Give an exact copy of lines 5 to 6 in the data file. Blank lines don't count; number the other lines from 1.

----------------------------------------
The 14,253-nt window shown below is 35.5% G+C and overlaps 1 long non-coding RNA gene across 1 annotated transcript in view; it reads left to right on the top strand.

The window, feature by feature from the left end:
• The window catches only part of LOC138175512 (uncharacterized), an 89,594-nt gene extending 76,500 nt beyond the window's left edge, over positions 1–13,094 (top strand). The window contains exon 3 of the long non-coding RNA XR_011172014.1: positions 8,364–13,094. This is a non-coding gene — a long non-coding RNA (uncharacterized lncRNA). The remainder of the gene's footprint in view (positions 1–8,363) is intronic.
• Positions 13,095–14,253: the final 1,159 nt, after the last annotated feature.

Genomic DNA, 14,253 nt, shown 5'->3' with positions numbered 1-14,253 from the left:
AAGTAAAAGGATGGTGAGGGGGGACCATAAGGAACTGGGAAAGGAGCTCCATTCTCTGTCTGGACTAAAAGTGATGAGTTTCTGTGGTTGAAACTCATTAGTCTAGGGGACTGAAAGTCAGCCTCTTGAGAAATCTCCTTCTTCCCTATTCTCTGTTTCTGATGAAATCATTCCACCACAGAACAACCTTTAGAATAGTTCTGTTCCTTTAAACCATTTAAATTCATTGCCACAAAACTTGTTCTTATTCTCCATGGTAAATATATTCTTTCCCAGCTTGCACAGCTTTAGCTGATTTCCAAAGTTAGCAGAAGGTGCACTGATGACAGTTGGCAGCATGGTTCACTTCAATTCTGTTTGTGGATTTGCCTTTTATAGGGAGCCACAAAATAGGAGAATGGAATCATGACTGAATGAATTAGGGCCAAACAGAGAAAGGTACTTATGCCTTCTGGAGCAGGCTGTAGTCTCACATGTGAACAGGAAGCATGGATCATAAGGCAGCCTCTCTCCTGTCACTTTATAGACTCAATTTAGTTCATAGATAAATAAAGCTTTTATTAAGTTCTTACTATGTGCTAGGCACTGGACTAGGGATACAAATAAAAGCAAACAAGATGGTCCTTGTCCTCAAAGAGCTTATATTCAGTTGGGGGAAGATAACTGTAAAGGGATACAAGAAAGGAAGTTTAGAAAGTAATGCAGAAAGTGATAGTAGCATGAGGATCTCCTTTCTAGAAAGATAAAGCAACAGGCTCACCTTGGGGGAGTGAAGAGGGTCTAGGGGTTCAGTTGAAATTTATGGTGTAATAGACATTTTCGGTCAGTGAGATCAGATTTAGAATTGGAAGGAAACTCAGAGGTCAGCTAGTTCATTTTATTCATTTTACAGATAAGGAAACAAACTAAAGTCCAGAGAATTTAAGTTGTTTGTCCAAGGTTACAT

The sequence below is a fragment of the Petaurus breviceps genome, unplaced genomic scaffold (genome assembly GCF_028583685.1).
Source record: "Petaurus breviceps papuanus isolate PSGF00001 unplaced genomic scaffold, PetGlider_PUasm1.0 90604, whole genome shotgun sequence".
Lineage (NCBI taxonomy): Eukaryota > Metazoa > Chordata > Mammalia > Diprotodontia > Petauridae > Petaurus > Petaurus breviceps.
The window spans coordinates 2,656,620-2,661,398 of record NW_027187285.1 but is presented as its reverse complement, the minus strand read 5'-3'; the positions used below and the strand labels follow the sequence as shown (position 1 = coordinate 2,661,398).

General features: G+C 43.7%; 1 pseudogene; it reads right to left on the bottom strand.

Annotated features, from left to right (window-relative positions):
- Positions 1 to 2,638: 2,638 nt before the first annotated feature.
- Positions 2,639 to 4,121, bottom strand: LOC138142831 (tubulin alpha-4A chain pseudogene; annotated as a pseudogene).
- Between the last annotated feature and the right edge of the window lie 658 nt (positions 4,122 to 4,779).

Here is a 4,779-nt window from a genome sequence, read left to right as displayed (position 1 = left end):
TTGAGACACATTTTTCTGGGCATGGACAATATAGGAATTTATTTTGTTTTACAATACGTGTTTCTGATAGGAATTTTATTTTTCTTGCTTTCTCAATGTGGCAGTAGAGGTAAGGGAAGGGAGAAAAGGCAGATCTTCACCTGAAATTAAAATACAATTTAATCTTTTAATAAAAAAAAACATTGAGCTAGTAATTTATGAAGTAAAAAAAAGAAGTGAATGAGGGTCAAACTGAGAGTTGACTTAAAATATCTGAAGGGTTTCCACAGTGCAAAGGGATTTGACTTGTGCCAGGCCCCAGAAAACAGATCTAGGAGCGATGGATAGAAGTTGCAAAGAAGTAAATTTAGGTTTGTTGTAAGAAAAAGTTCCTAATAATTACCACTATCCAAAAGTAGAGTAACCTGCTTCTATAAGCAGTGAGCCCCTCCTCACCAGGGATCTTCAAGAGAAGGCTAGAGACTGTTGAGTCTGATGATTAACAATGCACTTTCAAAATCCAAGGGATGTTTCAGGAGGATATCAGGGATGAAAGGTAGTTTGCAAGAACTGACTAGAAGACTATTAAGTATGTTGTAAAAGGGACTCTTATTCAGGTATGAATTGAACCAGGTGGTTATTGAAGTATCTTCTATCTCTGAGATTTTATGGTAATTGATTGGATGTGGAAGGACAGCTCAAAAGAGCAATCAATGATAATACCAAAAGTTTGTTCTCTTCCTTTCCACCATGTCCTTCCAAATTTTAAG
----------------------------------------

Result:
Genomic DNA, 14,253 nt, shown 5'->3' with positions numbered 1-14,253 from the left:
AAGTAAAAGGATGGTGAGGGGGGACCATAAGGAACTGGGAAAGGAGCTCCATTCTCTGTCTGGACTAAAAGTGATGAGTTTCTGTGGTTGAAACTCATTAGTCTAGGGGACTGAAAGTCAGCCTCTTGAGAAATCTCCTTCTTCCCTATTCTCTGTTTCTGATGAAATCATTCCACCACAGAACAACCTTTAGAATAGTTCTGTTCCTTTAAACCATTTAAATTCATTGCCACAAAACTTGTTCTTATTCTCCATGGTAAATATATTCTTTCCCAGCTTGCACAGCTTTAGCTGATTTCCAAAGTTAGCAGAAGGTGCACTGATGACAGTTGGCAGCATGGTTCACTTCAATTCTGTTTGTGGATTTGCCTTTTATAGGGAGCCACAAAATAGGAGAATGGAATCATGACTGAATGAATTAGGGCCAAACAGAGAAAGGTACTTATGCCTTCTGGAGCAGGCTGTAGTCTCACATGTGAACAGGAAGCATGGATCATAAGGCAGCCTCTCTCCTGTCACTTTATAGACTCAATTTAGTTCATAGATAAATAAAGCTTTTATTAAGTTCTTACTATGTGCTAGGCACTGGACTAGGGATACAAATAAAAGCAAACAAGATGGTCCTTGTCCTCAAAGAGCTTATATTCAGTTGGGGGAAGATAACTGTAAAGGGATACAAGAAAGGAAGTTTAGAAAGTAATGCAGAAAGTGATAGTAGCATGAGGATCTCCTTTCTAGAAAGATAAAGCAACAGGCTCACCTTGGGGGAGTGAAGAGGGTCTAGGGGTTCAGTTGAAATTTATGGTGTAATAGACATTTTCGGTCAGTGAGATCAGATTTAGAATTGGAAGGAAACTCAGAGGTCAGCTAGTTCATTTTATTCATTTTACAGATAAGGAAACAAACTAAAGTCCAGAGAATTTAAGTTGTTTGTCCAAGGTTACAT